River-Basin Water Management in the U.S.: A Regulatory Anticommons
31 Pages Posted: 21 Nov 2010 Last revised: 10 Feb 2012
Date Written: February 9, 2012
Many demands are currently made on the United States’ limited water resources, including use for irrigation, recreation, hydropower, municipal use, and instream maintenance. This large set of demands poses a problem because supply is essentially stagnant. Looking forward, this situation of water resource scarcity is only projected to worsen as climate change effects and continued population growth are added to the mix. Given this acute state of affairs, I conduct an assessment of river-basin water regulation in the United States in the hopes of shedding light on whether the current approach is adequate to changing circumstances, or if reform is needed. Using small scale hydropower permitting as the context, this paper argues that reform is essential because river-basin water regulation in the United States today is subject to a decentralized and inefficient management style termed a “regulatory anticommons.” Solutions to the anticommons problem are suggested, including structural, organizational, and legislative-based regulatory reform.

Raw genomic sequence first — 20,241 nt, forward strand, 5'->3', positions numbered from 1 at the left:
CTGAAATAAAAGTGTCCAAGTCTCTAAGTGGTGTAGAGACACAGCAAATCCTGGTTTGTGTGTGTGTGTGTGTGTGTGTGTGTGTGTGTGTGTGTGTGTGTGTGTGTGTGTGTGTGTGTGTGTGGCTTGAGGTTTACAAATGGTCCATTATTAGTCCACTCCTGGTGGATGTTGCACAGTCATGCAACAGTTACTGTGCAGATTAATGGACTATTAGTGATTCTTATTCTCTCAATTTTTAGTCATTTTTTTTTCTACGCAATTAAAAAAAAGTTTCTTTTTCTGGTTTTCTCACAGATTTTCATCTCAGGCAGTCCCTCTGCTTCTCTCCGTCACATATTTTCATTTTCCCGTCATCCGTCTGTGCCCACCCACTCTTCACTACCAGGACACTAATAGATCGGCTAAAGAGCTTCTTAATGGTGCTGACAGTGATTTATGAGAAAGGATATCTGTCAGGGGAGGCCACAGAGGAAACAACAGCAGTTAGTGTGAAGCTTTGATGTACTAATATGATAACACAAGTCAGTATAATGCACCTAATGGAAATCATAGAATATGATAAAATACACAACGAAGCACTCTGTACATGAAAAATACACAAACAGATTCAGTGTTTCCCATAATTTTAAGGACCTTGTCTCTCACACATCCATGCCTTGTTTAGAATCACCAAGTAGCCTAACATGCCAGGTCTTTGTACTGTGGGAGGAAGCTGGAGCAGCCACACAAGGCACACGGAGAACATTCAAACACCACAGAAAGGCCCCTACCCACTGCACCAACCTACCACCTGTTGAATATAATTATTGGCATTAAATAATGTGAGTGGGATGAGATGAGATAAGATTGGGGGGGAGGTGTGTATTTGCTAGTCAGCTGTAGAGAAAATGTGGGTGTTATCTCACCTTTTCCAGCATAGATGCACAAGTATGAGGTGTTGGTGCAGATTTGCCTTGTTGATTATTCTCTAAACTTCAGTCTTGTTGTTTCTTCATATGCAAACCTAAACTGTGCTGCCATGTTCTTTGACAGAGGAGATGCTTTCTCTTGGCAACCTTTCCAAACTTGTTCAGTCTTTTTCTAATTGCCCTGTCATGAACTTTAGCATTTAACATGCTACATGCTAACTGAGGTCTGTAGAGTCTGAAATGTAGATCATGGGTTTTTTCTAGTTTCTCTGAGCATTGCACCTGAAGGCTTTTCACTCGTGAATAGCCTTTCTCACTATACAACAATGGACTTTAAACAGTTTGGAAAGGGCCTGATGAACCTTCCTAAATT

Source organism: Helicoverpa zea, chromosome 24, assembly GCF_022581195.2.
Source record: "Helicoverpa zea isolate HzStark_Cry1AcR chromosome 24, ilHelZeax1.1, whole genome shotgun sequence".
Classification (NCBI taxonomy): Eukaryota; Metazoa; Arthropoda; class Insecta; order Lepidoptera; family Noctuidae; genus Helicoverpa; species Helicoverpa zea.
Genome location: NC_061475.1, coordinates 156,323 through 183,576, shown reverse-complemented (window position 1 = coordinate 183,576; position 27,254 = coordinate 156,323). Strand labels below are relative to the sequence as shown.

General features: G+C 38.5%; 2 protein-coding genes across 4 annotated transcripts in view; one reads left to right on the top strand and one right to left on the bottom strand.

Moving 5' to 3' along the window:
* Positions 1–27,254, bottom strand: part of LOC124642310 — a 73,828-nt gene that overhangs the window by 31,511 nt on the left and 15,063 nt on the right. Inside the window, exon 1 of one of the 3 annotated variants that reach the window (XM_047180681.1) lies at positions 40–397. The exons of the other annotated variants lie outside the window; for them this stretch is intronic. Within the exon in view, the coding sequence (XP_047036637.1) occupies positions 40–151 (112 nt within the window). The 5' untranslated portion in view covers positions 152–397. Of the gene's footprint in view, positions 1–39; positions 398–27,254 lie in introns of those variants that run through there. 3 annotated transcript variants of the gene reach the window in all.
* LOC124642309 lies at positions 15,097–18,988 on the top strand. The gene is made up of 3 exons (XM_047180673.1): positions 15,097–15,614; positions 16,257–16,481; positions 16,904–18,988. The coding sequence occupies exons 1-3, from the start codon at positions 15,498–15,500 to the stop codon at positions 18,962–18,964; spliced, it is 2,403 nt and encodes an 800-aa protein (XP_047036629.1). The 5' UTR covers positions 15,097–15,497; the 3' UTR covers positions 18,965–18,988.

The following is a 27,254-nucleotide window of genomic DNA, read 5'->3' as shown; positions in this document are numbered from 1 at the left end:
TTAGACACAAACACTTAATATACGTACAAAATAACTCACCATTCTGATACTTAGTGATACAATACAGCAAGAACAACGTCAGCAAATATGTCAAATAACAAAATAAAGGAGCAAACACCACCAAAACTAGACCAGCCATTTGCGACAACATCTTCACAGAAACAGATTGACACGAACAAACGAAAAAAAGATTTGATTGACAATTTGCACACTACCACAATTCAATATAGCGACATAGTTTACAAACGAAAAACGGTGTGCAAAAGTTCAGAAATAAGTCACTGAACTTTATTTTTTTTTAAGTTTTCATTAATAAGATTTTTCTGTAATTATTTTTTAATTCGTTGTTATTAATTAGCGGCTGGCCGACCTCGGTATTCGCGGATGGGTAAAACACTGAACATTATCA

Keywords: anticommons, water, oligopoly, energy, hydropower
JEL Classification: H1, K0, Q2
Suggested Citation: Suggested Citation